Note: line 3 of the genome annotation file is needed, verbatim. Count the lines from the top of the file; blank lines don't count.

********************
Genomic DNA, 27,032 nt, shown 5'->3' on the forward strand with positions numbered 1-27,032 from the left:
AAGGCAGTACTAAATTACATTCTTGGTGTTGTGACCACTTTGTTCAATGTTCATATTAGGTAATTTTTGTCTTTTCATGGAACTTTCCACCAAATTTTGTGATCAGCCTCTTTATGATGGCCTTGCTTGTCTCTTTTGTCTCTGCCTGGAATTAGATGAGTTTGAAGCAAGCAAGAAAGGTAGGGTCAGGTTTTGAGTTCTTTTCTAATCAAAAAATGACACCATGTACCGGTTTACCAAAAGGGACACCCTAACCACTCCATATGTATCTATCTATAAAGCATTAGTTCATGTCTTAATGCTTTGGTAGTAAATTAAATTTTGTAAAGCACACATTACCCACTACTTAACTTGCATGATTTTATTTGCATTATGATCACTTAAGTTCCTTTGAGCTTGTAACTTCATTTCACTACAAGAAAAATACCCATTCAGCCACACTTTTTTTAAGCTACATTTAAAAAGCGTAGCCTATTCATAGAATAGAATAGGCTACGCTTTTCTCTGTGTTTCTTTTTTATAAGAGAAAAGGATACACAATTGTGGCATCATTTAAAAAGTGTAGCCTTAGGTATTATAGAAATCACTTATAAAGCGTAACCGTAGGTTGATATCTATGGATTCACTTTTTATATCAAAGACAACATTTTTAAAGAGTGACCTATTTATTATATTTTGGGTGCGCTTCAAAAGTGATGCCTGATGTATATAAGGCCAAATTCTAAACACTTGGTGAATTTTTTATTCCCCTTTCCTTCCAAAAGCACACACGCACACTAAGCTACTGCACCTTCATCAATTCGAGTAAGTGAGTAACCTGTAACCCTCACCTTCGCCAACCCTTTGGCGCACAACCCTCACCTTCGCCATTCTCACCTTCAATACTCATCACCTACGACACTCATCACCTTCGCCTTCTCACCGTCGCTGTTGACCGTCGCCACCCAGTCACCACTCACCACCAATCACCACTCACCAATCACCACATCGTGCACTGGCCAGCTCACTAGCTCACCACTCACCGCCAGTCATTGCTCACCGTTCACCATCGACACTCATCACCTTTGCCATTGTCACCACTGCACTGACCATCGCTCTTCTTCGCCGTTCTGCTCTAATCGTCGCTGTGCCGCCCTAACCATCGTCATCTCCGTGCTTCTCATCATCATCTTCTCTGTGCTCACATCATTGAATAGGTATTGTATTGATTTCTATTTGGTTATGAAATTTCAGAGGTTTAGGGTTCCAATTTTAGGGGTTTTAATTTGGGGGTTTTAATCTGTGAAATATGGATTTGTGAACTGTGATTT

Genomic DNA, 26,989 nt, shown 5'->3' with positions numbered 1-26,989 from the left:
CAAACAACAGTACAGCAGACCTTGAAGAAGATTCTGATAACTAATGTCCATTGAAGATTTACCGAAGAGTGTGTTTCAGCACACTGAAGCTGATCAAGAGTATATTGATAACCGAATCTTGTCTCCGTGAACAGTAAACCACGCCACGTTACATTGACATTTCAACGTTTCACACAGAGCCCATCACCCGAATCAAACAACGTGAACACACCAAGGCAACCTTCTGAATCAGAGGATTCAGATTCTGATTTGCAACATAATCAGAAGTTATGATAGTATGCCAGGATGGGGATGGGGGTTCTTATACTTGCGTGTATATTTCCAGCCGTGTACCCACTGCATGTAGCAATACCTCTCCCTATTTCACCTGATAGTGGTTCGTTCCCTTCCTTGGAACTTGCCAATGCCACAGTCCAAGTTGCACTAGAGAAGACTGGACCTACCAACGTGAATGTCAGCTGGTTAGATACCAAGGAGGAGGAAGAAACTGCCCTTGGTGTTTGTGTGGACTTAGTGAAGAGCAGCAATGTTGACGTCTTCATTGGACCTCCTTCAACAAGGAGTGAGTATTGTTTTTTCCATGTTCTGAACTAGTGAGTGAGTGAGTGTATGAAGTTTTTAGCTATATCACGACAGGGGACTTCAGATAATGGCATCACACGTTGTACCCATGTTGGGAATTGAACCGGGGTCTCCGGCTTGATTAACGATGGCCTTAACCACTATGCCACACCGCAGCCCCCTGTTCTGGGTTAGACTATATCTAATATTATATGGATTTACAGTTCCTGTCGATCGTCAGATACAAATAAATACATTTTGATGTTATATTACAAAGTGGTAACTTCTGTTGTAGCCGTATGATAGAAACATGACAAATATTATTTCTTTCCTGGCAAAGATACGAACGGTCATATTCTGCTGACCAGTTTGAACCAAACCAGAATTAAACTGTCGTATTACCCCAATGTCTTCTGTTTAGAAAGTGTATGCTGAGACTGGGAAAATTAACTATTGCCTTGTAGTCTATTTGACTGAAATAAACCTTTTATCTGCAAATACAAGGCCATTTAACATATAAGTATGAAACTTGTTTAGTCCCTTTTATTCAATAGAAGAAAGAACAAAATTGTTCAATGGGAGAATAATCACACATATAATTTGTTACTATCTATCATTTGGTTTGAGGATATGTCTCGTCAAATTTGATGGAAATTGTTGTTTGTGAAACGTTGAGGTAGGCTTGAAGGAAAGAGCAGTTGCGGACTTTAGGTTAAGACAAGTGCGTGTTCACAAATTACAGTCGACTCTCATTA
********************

Genomic DNA, 26,989 nt, shown 5'->3' with positions numbered 1-26,989 from the left: